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The Thomas Ingoldsby

The Ingoldsby Legends first appeared in 1840 in a periodical edited by Charles Dickens.

5–9 Burgate, Canterbury, Kent, CT1 2HG
Richard Harris Barham was born in 1788, at 61 Burgate, across the road from this Wetherspoon pub. Using the pen name Thomas Ingoldsby, he wrote The Ingoldsby Legends which first appeared in 1840, in a periodical edited by Charles Dickens.

A plaque documenting the history of The Thomas Ingoldsby. 

The plaque reads: Richard Harris Bahram was born in 1788 at 61 Burgate across the road from this Weatherspoon pub. Using the pen name Thomas Ingoldsby, he wrote The Ingoldsby Legends which first appeared in 1840 in a periodical edited by Charles Dickens. 

A photograph and text about Walter Pater.

The text reads: Walter pater was another major writer who was less than happy during his career at Kings School. He started as a day boy in 1853, when his family moved to Harbledown. 

Like Mangham, Pater was weak at games, and came in for some rough treatment. He was so badly kicked about on the Norman staircase on 1856 that he was left in permanent disability. Nevertheless his attacker was not expelled because Pater pleaded for him to be forgiven. 

Prints and text about Christopher Marlowe.

The text reads: Christopher Marlowe, according to the poet Swinburne, was “the most darling and inspired pioneer, in all our poetic literature.” 

Marlowe’s brief life (1564-93) was full of incident. He educated at Kings School from 1577-80, and then at Corpus Christi, Cambridge. 

Ready for a quarrel and a fight, he was apparently an atheist, a homosexual and a double-crossing spy. A lecture he delivered to other “free-thinkers” included two observations that “the first beginning of religion was only to keep men in awe”, and that “all they that love not tobacco and boys are fools”. 

Marlowe’s death was violent and sudden. He was stabbed through the eye by Ingram Frizer, with whom he got into a fight in a Deptford tavern.   

Dr. Johnson praised Marlowe’s “mighty line”. After his death the young Shakespeare in As You Like It, both praised and quoted him. His pastoral, beginning “come live with me and be my love” has often been imitated but never bettered. 

His passionate and intoxicating verse is nowhere more apparent than in the lines about Helen of Troy (in Dr Fantasia) that begin with words we all know: “was this the face that launched a thousand ships?”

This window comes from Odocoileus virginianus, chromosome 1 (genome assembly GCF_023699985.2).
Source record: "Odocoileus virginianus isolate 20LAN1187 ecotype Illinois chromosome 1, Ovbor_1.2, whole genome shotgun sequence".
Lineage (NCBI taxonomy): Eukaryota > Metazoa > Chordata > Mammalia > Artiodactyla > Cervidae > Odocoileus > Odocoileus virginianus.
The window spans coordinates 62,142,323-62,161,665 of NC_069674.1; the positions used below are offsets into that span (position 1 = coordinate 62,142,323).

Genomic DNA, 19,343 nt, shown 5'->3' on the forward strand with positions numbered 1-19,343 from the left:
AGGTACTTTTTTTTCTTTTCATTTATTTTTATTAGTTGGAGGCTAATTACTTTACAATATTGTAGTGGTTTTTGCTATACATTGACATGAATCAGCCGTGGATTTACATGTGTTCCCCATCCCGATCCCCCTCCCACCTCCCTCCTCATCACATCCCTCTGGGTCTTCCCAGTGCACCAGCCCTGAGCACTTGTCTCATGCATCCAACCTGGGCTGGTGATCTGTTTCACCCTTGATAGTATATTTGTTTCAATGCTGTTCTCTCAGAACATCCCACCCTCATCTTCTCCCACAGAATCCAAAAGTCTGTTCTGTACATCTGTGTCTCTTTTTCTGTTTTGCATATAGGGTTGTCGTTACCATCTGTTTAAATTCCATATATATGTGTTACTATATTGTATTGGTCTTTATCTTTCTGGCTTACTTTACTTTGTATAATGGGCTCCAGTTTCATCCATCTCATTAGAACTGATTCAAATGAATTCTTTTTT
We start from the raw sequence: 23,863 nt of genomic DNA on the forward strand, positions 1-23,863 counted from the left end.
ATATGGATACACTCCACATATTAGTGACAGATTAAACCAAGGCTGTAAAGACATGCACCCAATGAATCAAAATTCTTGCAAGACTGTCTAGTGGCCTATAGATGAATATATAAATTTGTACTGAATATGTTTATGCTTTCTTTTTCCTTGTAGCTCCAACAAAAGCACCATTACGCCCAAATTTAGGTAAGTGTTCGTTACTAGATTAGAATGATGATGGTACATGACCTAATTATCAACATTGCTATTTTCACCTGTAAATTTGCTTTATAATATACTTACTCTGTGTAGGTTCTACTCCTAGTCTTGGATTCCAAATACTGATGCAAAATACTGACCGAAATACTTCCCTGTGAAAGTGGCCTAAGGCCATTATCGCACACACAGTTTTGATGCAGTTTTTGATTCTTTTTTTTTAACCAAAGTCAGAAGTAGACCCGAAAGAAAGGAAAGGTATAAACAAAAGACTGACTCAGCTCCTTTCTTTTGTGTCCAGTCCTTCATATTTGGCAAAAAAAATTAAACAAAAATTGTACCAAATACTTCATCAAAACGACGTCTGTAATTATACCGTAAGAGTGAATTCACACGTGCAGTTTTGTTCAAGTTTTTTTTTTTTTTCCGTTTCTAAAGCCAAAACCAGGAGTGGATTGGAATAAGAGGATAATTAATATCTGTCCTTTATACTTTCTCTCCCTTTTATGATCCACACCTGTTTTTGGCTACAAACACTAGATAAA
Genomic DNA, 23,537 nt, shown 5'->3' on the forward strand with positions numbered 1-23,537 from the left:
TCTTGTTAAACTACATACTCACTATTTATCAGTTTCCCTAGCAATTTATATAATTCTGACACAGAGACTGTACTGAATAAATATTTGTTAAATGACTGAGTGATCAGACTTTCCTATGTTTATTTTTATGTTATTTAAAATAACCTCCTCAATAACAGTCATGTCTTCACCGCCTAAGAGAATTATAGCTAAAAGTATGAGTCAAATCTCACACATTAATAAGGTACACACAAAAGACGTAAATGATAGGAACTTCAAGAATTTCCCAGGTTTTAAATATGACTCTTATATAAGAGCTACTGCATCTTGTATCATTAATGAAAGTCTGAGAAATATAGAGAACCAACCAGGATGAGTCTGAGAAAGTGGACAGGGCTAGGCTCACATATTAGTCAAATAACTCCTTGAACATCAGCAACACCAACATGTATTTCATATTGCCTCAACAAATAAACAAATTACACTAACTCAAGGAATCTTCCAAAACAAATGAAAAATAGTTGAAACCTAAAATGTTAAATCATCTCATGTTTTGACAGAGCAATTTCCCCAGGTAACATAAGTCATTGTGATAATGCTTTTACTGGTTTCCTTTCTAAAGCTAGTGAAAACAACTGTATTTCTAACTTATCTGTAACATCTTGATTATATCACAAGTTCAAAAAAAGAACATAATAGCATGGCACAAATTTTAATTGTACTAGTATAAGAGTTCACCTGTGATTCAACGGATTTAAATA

Illustrations and text about a murder in the cathedral.

The text reads: Thomas a Becket was born in London 1118, the son of a wealthy Norman merchant. He was trained as a knight, then studied theology in Paris. 

When Henry II became king he made Becket his chancellor. At court Beckets progress as a knight, skills as a diplomat, and genial personality made him a great figure. 

Everything changed when he was made Archbishop of Canterbury in 1162. The church was now his master, not the king and he was a zealous servant, He became a rigid aesthetic. His only liberality was towards charities. 

Soon nobles who acted high-handley towards the church found themselves excommunicated. The King perceived he now faced a formidable enemy of his power, and Becket was forced to escape into exile to avoid imprisonment. 

In 1170 an agreement was reached with the King, and Becket returned to England. He was welcomed by the people, who regarded him as their protector against oppressive Barons.

However it was not long before new quarrels broke out, and Henry let slip before his court his ardent wish to be “rid if this turbulent priest”. Four of his knights took this as a command. They entered the cathedral on 29 December and murdered Becket whilst he prayed. 

Becket was canonized in 1173. A year later Henry II did public penance at his tomb. 

Soon pilgrims were flocking to the shrine of the Holy Martyr. Within ten years of his death 703 miracles were recorded at his tomb.

A plaque illustrating Thomas Becket’s murder.



An original signed etching of Canterbury, from 1930.


This has been signed in pencil by the artist Grainger Smith who was a painter and etcher who studies at the Liverpool school of art and exhibited widely during 1914-40. 

A photograph and text about west gate, cathedral, 1890.


The text reads: This medieval gatehouse, within the city wall, is the largest-surviving city gate in England. Built of Kentish rag stone around 1379 by Archbishop Sudbury, it is the last survivor of Canterbury’s seven medieval gates. 

A photograph of Cathedral Gardens, c1868.



A photograph of High Street, Canterbury, c1910.



A painting of Canterbury Cathedral.



External photograph of the building – main entrance.


If you have information on the history of this pub, then we’d like you to share it with us. Please e-mail all information to: pubhistories@jdwetherspoon.co.uk